PRIOR to COVID-19, the world was already facing a learning crisis. Most countries were struggling to achieve the education targets of the 2030 Agenda (The Sustainable Development Goals [SGD] Goal 4) – to ensure that by 2030, all children complete free, equitable and quality primary and secondary education leading to relevant and effective learning outcomes.
According to data from UNESCO Institute for Statistics (UIS), an estimated 617 million children and adolescents of primary and lower secondary school age children– or more than 55% of the global tally – lacked minimum proficiency in reading and mathematics in 2015.
What is surprising is that about two thirds of them attended school but did not become proficient, either because they did not learn basic skills or were in school but dropped out.
Of the 387 million primary aged children unable to read proficiently, 262 million are in a classroom. Meanwhile, about 137 million adolescents of lower secondary age are unable to meet minimum proficiency levels in reading.
Back in 2019, the World Bank estimated that 53% of children finishing primary school in low- and middle-income countries – or as many as 80% in some low-income countries – were still unable to read and understand a simple text.
Skills development is a critical part in preparing children for work in the future, even for jobs which do not exist yet. This is as most in-demand occupations or specialties today, which did not exist five years ago.
A study by World Economic Forum back in 2016 found that 65% of children entering primary school at that time will ultimately end up working in completely new job types in the future which is yet to exist.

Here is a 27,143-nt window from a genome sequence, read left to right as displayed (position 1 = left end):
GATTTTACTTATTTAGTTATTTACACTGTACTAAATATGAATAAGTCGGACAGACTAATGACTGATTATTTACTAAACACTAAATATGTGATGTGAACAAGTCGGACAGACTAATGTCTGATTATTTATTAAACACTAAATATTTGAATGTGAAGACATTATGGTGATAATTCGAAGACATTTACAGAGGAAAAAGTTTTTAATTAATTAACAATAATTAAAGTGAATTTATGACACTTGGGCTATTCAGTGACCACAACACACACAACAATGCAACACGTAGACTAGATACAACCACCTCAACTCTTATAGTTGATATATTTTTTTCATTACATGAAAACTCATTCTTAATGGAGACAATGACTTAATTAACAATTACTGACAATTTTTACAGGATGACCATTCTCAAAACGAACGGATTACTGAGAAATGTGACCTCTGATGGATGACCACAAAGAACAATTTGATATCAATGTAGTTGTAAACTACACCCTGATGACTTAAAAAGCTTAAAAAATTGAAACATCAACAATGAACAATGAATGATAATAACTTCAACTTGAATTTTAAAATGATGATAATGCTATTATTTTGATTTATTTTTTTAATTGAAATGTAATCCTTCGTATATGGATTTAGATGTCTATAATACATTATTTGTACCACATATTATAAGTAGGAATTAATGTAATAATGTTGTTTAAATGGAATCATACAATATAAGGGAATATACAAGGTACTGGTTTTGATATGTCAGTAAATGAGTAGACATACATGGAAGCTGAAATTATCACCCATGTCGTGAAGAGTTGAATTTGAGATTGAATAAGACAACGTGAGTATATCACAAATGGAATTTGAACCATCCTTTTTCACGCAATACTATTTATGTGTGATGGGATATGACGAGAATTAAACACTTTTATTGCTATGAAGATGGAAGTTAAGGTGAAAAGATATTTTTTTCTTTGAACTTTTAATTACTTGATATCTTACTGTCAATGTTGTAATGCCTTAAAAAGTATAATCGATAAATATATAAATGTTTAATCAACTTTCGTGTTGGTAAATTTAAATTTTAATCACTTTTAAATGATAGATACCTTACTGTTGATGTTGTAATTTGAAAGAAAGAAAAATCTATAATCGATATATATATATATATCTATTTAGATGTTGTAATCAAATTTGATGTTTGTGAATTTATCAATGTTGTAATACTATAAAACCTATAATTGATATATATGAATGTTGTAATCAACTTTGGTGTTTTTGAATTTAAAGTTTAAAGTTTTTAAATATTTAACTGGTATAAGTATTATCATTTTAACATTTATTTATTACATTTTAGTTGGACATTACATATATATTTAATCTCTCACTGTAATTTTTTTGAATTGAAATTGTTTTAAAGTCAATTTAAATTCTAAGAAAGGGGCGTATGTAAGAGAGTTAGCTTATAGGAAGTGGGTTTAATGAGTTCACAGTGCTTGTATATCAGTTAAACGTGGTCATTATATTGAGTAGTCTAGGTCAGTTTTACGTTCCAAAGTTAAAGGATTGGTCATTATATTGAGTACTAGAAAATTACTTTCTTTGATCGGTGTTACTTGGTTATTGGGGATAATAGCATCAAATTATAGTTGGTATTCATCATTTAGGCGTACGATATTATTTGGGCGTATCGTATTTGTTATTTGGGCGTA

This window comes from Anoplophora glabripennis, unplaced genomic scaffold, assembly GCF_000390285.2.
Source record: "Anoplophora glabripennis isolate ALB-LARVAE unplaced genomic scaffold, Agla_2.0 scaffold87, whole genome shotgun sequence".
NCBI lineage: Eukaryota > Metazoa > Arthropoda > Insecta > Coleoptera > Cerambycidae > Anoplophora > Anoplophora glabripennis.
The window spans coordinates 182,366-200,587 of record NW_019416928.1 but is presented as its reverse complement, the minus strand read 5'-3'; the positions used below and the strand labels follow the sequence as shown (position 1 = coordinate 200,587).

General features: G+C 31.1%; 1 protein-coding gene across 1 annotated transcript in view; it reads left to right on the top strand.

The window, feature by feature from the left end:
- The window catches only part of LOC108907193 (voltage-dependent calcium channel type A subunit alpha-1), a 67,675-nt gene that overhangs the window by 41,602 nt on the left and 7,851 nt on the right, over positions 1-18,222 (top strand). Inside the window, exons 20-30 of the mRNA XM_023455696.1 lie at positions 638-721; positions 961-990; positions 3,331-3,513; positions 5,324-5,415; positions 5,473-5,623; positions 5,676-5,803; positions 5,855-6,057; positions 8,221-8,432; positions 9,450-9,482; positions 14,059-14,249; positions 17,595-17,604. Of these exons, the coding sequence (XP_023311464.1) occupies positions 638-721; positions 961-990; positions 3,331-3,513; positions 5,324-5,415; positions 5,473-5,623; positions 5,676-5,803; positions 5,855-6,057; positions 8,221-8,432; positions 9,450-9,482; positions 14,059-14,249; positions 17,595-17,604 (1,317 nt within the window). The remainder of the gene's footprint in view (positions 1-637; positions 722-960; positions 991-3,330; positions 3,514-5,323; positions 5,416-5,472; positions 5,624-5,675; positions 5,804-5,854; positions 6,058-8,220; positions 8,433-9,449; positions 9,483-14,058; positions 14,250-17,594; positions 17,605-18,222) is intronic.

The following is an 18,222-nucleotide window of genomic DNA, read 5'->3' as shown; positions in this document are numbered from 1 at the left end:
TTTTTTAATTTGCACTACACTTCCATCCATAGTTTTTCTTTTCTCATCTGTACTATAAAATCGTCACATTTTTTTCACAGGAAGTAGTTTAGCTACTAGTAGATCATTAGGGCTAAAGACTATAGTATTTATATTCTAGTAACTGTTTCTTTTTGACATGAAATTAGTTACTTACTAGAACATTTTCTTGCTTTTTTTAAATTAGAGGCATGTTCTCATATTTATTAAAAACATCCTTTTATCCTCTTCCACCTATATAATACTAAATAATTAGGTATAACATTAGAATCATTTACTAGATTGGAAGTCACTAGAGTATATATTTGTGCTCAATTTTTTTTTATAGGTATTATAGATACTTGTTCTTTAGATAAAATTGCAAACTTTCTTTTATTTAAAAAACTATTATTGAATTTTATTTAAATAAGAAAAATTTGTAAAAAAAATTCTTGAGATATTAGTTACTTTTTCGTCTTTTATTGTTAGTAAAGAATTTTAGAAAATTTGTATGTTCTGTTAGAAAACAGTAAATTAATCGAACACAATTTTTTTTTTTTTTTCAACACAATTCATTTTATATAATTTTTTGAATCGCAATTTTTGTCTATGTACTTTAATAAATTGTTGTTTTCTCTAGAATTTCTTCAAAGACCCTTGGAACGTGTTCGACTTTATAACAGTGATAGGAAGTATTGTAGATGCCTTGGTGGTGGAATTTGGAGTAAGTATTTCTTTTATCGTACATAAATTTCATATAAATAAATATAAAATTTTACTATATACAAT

Thus, a child who is illiterate or unable to perform at least simple mathematics will be incapable to compete and excel in such a rapidly evolving employment landscape and technology-driven industry in the future.
Furthermore, learning crisis is also alarming from a national economic perspective as it makes it harder for one to move out of poverty through better income opportunities. Each additional year of schooling can improve an individual’s job prospects and raise their income by 10-20%, if they gain the required skillsets, UIS said in a report.
The 11th Education for All Global Monitoring report revealed that a global learning crisis is costing Governments around the world a whopping US$129 bil a year – 10% of global spending on primary education is being lost on poor quality education which fails to ensure that every child learns.
Then, came the pandemic which exacerbated the situation. As of March 28, last year, COVID-19 caused more than 1.6 billion children and youth – close to 80% of the world’s enrolled students – to be out of school in 161 countries.
In the Asia-Pacific region, UNESCO estimated that more than 6.7 million additional students across primary to secondary education are at risk of dropping out – based on a simulation exercise covering 180 countries and territories globally – including 4.2 million students dropping out of secondary education.
Learning crisis is a silent crisis and potentially, one of the greatest threats to our future. Thus, it should not be taken lightly. – March 28, 2021
Photo credit: UNESCO